Taking a deep breath and holding it, Aragorn took two more steps towards the elf. Gimli drew his axe and struck Legolas hard with the flat of the blade. The elf sagged. Eomer threw himself forward, catching the elf's shoulders before he could slide beneath the water, and Imrahil ducked below the surface, grabbing his feet. Together the two men rushed the stunned elf back to the shore and dumped him on the shingle.
"You might have given us some warning," gasped Eomer to Gimli.
"And risk warning the elf?" asked Gimli.
But though Legolas was stunned he was still conscious and he immediately tried to get to his feet. "Stay there," yelled Eomer, throwing himself bodily on top of his friend, trying to pin him down. But the elf was stronger, and easily pushed Eomer off his back, then rose to his hands and knees and began crawling towards the sea. Simultaneously, all four friends jumped on him and held him down. And, though Legolas continued to struggle, even an elf was no match for four sturdy warriors.
"Now that we have him, let us get him back to Eowyn," panted Imrahil, "quickly."
It was no easy task to carry an angry, struggling elf back through the city gate, through the city streets, into the castle, and up the spiral staircase to his own bedchamber.
Several times, a well-aimed kick or punch sent one of the friends staggering. Then there was the shrieking to contend with. And, on top of that, as they passed by The Pyewype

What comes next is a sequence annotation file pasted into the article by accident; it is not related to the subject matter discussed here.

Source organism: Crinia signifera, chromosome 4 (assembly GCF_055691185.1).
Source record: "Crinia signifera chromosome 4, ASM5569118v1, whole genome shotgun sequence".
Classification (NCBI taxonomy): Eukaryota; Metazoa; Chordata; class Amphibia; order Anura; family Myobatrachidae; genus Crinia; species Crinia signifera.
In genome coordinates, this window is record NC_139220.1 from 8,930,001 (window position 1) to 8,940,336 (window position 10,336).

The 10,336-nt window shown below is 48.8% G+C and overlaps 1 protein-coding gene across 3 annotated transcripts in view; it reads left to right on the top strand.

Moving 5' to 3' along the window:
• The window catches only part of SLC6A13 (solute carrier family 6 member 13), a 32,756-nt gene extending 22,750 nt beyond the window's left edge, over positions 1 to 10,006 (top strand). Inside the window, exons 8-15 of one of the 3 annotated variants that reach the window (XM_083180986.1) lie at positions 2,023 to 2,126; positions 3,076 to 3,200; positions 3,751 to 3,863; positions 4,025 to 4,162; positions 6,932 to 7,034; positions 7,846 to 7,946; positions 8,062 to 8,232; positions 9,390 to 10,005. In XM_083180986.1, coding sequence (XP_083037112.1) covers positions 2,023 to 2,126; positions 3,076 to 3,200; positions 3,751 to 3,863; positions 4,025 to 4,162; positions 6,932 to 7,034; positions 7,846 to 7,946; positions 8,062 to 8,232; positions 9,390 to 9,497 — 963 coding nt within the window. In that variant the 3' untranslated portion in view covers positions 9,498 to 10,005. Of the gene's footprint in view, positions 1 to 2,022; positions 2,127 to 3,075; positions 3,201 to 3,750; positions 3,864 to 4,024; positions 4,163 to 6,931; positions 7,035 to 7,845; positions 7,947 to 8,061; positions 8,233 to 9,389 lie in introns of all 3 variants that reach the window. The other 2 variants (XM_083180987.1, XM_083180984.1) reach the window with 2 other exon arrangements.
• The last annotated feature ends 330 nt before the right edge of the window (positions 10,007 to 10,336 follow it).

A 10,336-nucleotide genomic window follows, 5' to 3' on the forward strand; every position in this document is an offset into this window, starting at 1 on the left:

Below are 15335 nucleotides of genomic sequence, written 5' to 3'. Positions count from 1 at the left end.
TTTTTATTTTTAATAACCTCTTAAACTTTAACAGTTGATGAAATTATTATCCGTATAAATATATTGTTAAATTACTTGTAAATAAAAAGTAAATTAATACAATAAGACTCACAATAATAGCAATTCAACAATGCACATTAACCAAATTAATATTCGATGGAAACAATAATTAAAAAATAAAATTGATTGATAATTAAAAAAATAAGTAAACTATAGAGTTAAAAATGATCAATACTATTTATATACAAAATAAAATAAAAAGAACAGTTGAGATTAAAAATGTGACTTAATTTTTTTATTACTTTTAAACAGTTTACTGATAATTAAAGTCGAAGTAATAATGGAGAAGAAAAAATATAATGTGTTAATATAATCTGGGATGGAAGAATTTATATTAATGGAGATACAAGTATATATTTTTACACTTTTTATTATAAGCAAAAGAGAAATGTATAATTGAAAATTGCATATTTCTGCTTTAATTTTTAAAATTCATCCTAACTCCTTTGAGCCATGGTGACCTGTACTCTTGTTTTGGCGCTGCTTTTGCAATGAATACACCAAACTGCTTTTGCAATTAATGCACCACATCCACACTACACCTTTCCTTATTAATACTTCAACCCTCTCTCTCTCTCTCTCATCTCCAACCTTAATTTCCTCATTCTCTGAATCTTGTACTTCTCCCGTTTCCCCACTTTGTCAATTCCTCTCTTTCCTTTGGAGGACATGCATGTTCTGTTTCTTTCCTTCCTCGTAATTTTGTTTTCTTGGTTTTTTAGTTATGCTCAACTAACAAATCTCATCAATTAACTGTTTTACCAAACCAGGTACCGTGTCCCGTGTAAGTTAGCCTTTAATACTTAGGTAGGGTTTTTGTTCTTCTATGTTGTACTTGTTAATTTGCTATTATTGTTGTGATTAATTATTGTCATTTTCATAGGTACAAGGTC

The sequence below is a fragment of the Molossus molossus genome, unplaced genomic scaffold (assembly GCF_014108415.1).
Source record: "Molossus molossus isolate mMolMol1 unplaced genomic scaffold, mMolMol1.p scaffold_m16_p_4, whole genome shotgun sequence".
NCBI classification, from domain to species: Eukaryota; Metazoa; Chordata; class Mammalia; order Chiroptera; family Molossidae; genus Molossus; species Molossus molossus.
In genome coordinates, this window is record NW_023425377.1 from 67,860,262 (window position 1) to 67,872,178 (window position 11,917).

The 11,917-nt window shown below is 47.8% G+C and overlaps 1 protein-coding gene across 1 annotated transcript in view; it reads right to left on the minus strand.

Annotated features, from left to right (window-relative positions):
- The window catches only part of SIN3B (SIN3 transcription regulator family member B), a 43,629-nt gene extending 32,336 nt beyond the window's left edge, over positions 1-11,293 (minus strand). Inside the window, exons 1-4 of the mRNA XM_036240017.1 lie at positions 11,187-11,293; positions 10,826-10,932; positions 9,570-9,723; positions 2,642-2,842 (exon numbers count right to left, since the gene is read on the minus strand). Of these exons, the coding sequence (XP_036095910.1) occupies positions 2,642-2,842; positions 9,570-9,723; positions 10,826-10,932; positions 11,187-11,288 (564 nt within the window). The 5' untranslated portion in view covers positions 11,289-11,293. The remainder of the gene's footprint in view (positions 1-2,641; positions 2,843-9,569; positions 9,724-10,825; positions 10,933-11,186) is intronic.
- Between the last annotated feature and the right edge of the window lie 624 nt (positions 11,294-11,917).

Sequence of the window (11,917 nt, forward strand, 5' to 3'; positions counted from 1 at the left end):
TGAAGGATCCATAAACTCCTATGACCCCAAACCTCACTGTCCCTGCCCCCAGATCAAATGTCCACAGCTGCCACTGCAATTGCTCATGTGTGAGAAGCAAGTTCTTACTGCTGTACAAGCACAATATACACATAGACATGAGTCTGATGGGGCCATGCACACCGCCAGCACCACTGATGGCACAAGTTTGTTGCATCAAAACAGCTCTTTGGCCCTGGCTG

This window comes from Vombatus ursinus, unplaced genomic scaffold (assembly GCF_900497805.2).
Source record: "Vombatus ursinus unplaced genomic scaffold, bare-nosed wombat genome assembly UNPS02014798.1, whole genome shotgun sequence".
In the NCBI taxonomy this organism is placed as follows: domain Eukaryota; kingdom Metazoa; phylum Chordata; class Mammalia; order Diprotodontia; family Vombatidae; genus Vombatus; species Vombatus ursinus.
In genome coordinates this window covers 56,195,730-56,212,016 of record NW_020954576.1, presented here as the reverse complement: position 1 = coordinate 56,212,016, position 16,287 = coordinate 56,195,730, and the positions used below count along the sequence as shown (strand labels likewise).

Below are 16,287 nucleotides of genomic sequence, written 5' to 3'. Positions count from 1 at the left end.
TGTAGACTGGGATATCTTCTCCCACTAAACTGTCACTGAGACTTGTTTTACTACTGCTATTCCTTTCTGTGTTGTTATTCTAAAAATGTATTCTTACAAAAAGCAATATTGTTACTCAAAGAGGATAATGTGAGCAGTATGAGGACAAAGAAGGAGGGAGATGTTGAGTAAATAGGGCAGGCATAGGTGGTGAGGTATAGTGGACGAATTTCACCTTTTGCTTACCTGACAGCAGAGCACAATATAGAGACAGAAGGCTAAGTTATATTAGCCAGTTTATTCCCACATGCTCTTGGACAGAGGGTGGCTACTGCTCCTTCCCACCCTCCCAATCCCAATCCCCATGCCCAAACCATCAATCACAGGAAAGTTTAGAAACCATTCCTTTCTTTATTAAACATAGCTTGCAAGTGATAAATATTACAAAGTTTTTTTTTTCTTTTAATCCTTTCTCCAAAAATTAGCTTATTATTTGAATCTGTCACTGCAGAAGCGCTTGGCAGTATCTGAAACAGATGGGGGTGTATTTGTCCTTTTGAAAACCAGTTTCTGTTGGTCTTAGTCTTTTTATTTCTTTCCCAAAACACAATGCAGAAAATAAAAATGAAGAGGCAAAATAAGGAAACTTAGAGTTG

tavern, a few of the citizens of Dol Amroth, imagining that the elf was being murdered, attempted to rescue him-until they realised that the blackguards they were thumping were in fact the kings of Gondor and Rohan, and their own prince.
"If you do not stop that noise, elf," warned Gimli, finally losing all patience, "I will be forced to use the blade
of my axe on you." And he scowled, murderously.
After that, Legolas quietened down slightly, but that did not stop him landing the odd blow, here and there, when the opportunity arose. The most difficult part of the journey proved to be the staircase, because Legolas soon found that by stretching out his arms and legs he could wedge himself in the stairwell. Luckily, Haldir, who was recovering well from his ordeal on the galley, and Master Dínendal joined the fray and, eventually, the three men, the two elves and the one dwarf succeeded in propelling the screeching, struggling elf through the door and into his bedchamber.
Then everything stopped-even the elf stopped struggling and stared.
Eowyn, dressed in a gown of the purest white silk and looking like a spirit in human form, was standing before them. "Legolas?" she said, and she stretched out her hand towards his face. And the elf leaned towards her and pressed his cheek into the palm of her hand.
"What has happened?" she asked.
"We do not know, Eowyn," said Aragorn. "We found him up to his neck in the sea. He does not know us… He does not know himself. He is like a wild animal." He shook his head. "It is as if his sea longing has turned into something wholly destructive. It is almost as if he has been bewitched-"
"Oh gods," cried Imrahil. "I gave him permission to question the apothecary. Perhaps he…"
But Imrahil could not voice what they were all now thinking.
"Master Dínendal," said Aragorn, "can you do anything to restore his wits?"